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Rev. Thomas, the former General Minister and President of the United Church of Christ, is now a professor and administrator here at CTS. Follow his timely, provocative writings on the issues of our day.

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On Brexit, Boomers, and Millennials

Britain’s vote to exit the European Union has prompted much analysis, not to mention more than a little panic.  Among the observations is the generational divide suggested by the vote.  A whopping 73% of Brits between the ages of 18 and 24 favored remaining in the Union; among those 25 to 35, it was nearly two thirds.  On the other hand, of those between 55 and 64, 57% favored leaving; the percentage rises to 60% for those over 65.  Anger and frustration is palpable.  As one university student put it, “I’m annoyed that baby boomers have messed things up for us again.  They’ve voted for something that’s not going to really affect them.  They’re not going to have to deal with the consequences.”

Brexit has its origins in a toxic mix of very real economic dislocation and suffering among the declining industrial class, rage at the embrace of a severe form of neo-liberal capitalism that was inaugurated by Thatcher and embraced by a subsequent technocratic, political, and financial elite creating vast chasms between “winners” and “losers,” xenophobic nationalism simmering for years amid the growing racial and cultural diversity of Britain and stoked most recently by the refugee crisis, disillusionment with the dream of transnational unity and a romantic nostalgia for “Merry old England.”  The former colonies on this side of the Atlantic will find all of this familiar in this era of Trump where, according to one commentator, we are facing “a cultural backlash of older whiter people lashing out against demographic forces that they see as threatening to their historically privileged position.”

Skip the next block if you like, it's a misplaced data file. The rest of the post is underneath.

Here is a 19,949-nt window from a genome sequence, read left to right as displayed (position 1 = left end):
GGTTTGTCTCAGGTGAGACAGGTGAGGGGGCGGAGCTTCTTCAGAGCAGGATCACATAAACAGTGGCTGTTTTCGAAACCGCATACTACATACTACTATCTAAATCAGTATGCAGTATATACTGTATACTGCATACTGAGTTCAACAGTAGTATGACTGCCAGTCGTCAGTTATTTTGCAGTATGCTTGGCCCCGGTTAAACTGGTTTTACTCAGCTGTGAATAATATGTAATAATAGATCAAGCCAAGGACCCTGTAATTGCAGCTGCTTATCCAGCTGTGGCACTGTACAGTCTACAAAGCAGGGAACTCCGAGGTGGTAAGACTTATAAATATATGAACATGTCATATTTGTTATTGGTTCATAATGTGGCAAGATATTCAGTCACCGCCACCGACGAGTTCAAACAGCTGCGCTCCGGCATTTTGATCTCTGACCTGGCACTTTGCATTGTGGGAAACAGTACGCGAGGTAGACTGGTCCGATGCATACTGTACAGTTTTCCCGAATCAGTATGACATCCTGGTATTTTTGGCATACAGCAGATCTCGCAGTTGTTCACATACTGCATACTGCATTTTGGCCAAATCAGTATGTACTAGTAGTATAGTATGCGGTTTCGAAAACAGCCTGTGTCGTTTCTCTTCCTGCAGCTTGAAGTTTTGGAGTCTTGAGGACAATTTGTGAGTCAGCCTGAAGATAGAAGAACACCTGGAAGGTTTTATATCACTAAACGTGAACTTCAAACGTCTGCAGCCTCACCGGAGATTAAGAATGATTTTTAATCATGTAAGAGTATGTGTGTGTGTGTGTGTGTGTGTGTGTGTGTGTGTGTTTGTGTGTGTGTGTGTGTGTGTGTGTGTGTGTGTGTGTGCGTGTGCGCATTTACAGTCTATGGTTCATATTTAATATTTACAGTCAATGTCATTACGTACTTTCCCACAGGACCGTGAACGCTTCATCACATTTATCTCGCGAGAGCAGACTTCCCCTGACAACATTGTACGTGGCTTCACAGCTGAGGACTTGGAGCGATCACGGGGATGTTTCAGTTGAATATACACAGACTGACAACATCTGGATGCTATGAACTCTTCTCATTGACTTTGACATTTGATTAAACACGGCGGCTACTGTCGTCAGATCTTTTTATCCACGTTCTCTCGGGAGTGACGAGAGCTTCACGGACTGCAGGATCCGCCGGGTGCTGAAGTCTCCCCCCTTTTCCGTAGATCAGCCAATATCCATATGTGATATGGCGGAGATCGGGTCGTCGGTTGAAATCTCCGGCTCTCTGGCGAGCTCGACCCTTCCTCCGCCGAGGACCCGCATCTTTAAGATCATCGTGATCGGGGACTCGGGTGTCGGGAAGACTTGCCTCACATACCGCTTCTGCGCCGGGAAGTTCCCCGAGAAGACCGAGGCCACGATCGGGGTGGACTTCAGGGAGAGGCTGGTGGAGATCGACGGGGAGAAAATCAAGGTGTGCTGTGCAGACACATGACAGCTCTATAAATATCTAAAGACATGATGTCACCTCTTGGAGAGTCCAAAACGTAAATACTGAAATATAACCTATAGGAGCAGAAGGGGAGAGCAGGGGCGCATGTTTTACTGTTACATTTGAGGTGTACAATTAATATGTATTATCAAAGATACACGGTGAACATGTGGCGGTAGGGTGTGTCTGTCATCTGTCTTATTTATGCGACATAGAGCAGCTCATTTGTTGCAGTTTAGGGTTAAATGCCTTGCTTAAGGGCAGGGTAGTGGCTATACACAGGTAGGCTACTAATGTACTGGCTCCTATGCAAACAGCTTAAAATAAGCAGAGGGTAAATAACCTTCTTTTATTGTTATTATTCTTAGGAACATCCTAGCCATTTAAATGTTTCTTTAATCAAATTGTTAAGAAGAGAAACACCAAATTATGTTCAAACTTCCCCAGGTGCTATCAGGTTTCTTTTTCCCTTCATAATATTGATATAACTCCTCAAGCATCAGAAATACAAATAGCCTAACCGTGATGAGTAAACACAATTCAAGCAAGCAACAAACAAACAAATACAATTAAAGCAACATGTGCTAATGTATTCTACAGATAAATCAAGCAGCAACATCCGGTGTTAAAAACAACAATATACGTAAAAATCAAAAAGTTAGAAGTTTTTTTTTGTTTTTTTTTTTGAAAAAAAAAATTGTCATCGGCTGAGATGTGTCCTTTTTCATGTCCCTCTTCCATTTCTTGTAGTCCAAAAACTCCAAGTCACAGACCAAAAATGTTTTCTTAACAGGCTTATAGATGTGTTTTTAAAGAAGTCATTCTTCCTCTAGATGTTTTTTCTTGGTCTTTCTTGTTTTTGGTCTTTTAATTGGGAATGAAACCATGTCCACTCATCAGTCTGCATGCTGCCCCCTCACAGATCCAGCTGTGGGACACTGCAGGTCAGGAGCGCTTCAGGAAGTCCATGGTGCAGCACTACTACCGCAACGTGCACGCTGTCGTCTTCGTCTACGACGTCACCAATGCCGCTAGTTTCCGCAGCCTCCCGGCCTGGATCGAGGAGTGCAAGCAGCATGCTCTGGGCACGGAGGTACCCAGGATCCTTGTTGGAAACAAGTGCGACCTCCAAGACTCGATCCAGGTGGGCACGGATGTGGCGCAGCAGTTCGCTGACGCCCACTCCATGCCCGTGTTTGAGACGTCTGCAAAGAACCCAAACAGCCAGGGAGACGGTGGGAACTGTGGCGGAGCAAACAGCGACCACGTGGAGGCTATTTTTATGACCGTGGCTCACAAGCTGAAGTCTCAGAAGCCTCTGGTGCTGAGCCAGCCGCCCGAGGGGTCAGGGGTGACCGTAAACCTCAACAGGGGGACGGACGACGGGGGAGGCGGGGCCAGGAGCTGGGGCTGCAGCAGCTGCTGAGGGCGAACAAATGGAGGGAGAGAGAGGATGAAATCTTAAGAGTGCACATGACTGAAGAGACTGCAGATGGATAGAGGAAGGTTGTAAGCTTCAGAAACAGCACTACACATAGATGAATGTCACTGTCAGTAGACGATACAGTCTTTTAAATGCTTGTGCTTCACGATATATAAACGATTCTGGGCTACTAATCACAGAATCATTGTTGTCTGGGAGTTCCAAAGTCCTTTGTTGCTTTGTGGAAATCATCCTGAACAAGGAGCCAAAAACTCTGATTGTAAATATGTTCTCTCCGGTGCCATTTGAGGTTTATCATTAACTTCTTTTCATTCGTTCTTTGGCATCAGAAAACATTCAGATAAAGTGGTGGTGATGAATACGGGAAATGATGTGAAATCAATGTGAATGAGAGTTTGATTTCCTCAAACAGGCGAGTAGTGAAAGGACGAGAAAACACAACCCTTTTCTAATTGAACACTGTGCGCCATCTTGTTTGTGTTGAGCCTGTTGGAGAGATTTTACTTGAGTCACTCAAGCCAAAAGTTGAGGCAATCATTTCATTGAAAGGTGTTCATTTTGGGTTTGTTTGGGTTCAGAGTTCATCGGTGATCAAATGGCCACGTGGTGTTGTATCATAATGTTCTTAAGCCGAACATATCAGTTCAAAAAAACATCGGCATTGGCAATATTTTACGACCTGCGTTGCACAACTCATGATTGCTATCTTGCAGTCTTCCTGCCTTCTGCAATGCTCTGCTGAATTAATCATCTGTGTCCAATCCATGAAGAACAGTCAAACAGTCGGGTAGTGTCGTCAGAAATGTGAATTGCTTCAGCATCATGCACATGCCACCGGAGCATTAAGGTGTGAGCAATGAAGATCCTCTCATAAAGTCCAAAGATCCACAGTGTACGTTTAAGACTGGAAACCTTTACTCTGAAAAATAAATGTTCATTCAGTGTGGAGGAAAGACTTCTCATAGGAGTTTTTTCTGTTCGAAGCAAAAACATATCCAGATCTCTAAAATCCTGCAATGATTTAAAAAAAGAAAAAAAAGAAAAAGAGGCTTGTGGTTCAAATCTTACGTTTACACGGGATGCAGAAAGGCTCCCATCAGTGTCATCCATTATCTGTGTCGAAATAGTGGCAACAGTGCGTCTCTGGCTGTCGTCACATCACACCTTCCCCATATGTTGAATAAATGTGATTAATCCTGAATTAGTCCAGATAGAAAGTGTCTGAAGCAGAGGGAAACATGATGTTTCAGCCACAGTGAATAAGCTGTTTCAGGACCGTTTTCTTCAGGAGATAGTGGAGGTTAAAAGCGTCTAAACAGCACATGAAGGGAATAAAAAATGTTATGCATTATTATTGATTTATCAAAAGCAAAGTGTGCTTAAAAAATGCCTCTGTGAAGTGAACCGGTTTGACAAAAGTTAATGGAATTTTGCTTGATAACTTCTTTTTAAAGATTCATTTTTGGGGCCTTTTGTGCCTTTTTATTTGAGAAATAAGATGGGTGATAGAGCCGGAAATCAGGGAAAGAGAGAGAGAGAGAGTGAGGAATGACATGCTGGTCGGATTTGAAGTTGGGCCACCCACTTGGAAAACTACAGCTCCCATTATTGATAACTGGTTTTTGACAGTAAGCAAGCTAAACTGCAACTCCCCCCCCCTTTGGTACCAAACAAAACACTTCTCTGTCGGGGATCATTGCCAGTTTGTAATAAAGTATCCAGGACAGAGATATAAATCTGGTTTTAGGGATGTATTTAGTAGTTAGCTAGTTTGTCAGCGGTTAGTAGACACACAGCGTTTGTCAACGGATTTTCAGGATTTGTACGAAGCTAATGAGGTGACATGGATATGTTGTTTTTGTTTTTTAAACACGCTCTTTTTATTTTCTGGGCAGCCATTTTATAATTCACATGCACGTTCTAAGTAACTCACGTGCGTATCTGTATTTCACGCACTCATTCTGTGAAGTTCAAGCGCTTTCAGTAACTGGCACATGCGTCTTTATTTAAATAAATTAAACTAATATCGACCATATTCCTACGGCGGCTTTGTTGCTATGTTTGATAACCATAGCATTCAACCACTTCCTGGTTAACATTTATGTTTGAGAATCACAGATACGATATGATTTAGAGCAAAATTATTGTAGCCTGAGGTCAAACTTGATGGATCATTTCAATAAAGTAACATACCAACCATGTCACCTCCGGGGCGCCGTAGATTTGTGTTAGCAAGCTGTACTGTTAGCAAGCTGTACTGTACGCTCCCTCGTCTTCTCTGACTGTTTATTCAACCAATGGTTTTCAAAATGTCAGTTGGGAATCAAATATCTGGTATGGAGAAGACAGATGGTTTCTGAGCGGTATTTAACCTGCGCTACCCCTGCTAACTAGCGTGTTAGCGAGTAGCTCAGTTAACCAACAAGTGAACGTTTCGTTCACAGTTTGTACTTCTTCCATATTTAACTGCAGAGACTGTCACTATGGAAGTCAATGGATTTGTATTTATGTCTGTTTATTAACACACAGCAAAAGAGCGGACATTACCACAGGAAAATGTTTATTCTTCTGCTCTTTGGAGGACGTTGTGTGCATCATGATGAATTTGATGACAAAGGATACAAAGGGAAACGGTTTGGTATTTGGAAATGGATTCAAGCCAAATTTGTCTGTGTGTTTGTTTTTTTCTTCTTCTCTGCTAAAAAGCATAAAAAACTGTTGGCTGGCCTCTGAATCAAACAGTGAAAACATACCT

Anthony Annett, a Catholic writer in Commonweal Magazine continues the analysis in a withering critique of the Boomer generation: 

“Brexit is just the latest move by a generation that inherited a remarkable postwar achievement in social/Christian democracy – on both sides of the Atlantic – and then trashed it.  A generation that sought maximum freedom with minimum responsibility.  The generation of Reagan and Thatcher, habituated in putting personal gain over the common good – choosing tax cuts for themselves over investment in the future. .  . and refusing to do anything about climate change because of the sheer inconvenience.  To misquote Auden, it’s been a low, dishonest few decades.”

As an aging Boomer, on the edge of retirement, and with a one year old granddaughter to think and worry about, personal and generational soul searching is inevitable, hopefully of the responsible rather than the self-indulgent kind.

While retirement, in whatever form it takes, ought to free us from the corrosive grasping after privilege, status, and control that marks so much of our working years, it ought not release us from responsibility for the world our grandchildren are inheriting and beginning to lead.  We should neither continue to subordinate the young by refusing to cede leadership to them, nor should we abandon them simply to their own devices while we play the proverbial shuffleboard game in the sun.  The problems Boomers have created, or failed to solve, cannot simply be dumped on Millennials.  Those problems remain our collective responsibility.  As Arnett reminds us, “Catholic social teaching emphasizes solidarity within generations and between generations.”  Surely reclaiming responsibility for our public schools and reversing the acceleration of the student debt burden is one place to begin.  But options for starting points for each of us are legion.

It is understandable, though I think revealing, that Brexit prompted many in my generation to anxiously look first – and perhaps solely – to the impact on our retirement portfolios.  We do well to listen to Dietrich Bonhoeffer, writing in a time of even more dire disintegration:  “The ultimately responsible question is not how I extricate myself heroically from a situation but how a coming generation is to go on living. . . .  To think and act with an eye on the coming generation and to be ready to move on without fear and worry – that is the course that has, in practice, been forced upon us.  To hold it courageously is not easy but necessary.”

Brexit and Trumpism may be the last gasp of a disaffected and disingenuous Boomer generation.  We can only hope.  That damage has been and is being done, however, is undeniable.  No one will be served by a deepening generational divide.  Millennials should not be expected to save the Boomer generation, and certainly not at their own expense.  But Boomers, increasingly, should be expected to be servant partners to the Millennial generation in the mending and healing of this, fractured, ill-tended world.  If I sense a calling in retirement, this must be it.

                John H. Thomas

                June 30, 2016

                       

            

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